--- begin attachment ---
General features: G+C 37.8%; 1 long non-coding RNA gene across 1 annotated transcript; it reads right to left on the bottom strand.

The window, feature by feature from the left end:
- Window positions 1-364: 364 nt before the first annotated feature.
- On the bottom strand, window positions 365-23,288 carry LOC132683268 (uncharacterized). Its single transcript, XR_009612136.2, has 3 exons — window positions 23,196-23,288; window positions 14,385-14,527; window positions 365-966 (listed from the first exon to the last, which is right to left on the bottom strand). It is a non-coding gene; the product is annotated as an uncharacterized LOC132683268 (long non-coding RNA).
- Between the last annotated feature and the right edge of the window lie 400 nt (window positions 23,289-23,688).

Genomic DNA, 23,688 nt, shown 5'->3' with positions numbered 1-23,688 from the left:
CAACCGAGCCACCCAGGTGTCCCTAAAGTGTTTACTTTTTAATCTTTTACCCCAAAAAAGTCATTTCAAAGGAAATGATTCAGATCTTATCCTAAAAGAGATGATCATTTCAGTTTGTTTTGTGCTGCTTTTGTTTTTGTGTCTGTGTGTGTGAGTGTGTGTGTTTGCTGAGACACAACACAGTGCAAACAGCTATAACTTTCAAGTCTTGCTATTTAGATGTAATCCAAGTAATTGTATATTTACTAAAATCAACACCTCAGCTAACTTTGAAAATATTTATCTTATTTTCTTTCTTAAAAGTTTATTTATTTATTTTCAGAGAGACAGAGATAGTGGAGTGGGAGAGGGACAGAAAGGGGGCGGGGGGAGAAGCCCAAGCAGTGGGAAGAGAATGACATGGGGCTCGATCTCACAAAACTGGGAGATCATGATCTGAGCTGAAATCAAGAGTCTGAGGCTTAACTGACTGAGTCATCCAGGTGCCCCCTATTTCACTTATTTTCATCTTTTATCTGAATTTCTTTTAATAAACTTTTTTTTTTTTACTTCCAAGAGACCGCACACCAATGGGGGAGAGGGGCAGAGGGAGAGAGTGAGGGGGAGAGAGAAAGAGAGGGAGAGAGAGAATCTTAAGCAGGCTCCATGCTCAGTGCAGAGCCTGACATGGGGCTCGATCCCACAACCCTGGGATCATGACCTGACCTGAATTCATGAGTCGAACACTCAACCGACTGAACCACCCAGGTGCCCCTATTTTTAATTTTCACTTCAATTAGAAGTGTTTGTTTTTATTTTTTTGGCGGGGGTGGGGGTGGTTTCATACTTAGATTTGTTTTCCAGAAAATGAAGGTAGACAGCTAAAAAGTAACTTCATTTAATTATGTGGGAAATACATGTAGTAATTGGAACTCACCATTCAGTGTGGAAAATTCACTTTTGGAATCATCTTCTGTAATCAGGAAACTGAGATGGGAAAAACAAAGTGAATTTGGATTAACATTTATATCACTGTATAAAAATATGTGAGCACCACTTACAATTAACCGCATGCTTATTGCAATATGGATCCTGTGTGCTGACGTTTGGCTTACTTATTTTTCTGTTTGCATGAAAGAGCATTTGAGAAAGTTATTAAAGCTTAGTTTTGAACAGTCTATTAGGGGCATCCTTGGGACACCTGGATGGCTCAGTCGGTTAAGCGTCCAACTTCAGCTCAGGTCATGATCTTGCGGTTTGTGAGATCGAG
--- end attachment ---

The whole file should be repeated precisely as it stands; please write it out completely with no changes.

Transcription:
General features: G+C 37.8%; 1 long non-coding RNA gene across 1 annotated transcript; it reads right to left on the bottom strand.

The window, feature by feature from the left end:
- Window positions 1-364: 364 nt before the first annotated feature.
- On the bottom strand, window positions 365-23,288 carry LOC132683268 (uncharacterized). Its single transcript, XR_009612136.2, has 3 exons — window positions 23,196-23,288; window positions 14,385-14,527; window positions 365-966 (listed from the first exon to the last, which is right to left on the bottom strand). It is a non-coding gene; the product is annotated as an uncharacterized LOC132683268 (long non-coding RNA).
- Between the last annotated feature and the right edge of the window lie 400 nt (window positions 23,289-23,688).

Genomic DNA, 23,688 nt, shown 5'->3' with positions numbered 1-23,688 from the left:
CAACCGAGCCACCCAGGTGTCCCTAAAGTGTTTACTTTTTAATCTTTTACCCCAAAAAAGTCATTTCAAAGGAAATGATTCAGATCTTATCCTAAAAGAGATGATCATTTCAGTTTGTTTTGTGCTGCTTTTGTTTTTGTGTCTGTGTGTGTGAGTGTGTGTGTTTGCTGAGACACAACACAGTGCAAACAGCTATAACTTTCAAGTCTTGCTATTTAGATGTAATCCAAGTAATTGTATATTTACTAAAATCAACACCTCAGCTAACTTTGAAAATATTTATCTTATTTTCTTTCTTAAAAGTTTATTTATTTATTTTCAGAGAGACAGAGATAGTGGAGTGGGAGAGGGACAGAAAGGGGGCGGGGGGAGAAGCCCAAGCAGTGGGAAGAGAATGACATGGGGCTCGATCTCACAAAACTGGGAGATCATGATCTGAGCTGAAATCAAGAGTCTGAGGCTTAACTGACTGAGTCATCCAGGTGCCCCCTATTTCACTTATTTTCATCTTTTATCTGAATTTCTTTTAATAAACTTTTTTTTTTTTACTTCCAAGAGACCGCACACCAATGGGGGAGAGGGGCAGAGGGAGAGAGTGAGGGGGAGAGAGAAAGAGAGGGAGAGAGAGAATCTTAAGCAGGCTCCATGCTCAGTGCAGAGCCTGACATGGGGCTCGATCCCACAACCCTGGGATCATGACCTGACCTGAATTCATGAGTCGAACACTCAACCGACTGAACCACCCAGGTGCCCCTATTTTTAATTTTCACTTCAATTAGAAGTGTTTGTTTTTATTTTTTTGGCGGGGGTGGGGGTGGTTTCATACTTAGATTTGTTTTCCAGAAAATGAAGGTAGACAGCTAAAAAGTAACTTCATTTAATTATGTGGGAAATACATGTAGTAATTGGAACTCACCATTCAGTGTGGAAAATTCACTTTTGGAATCATCTTCTGTAATCAGGAAACTGAGATGGGAAAAACAAAGTGAATTTGGATTAACATTTATATCACTGTATAAAAATATGTGAGCACCACTTACAATTAACCGCATGCTTATTGCAATATGGATCCTGTGTGCTGACGTTTGGCTTACTTATTTTTCTGTTTGCATGAAAGAGCATTTGAGAAAGTTATTAAAGCTTAGTTTTGAACAGTCTATTAGGGGCATCCTTGGGACACCTGGATGGCTCAGTCGGTTAAGCGTCCAACTTCAGCTCAGGTCATGATCTTGCGGTTTGTGAGATCGAG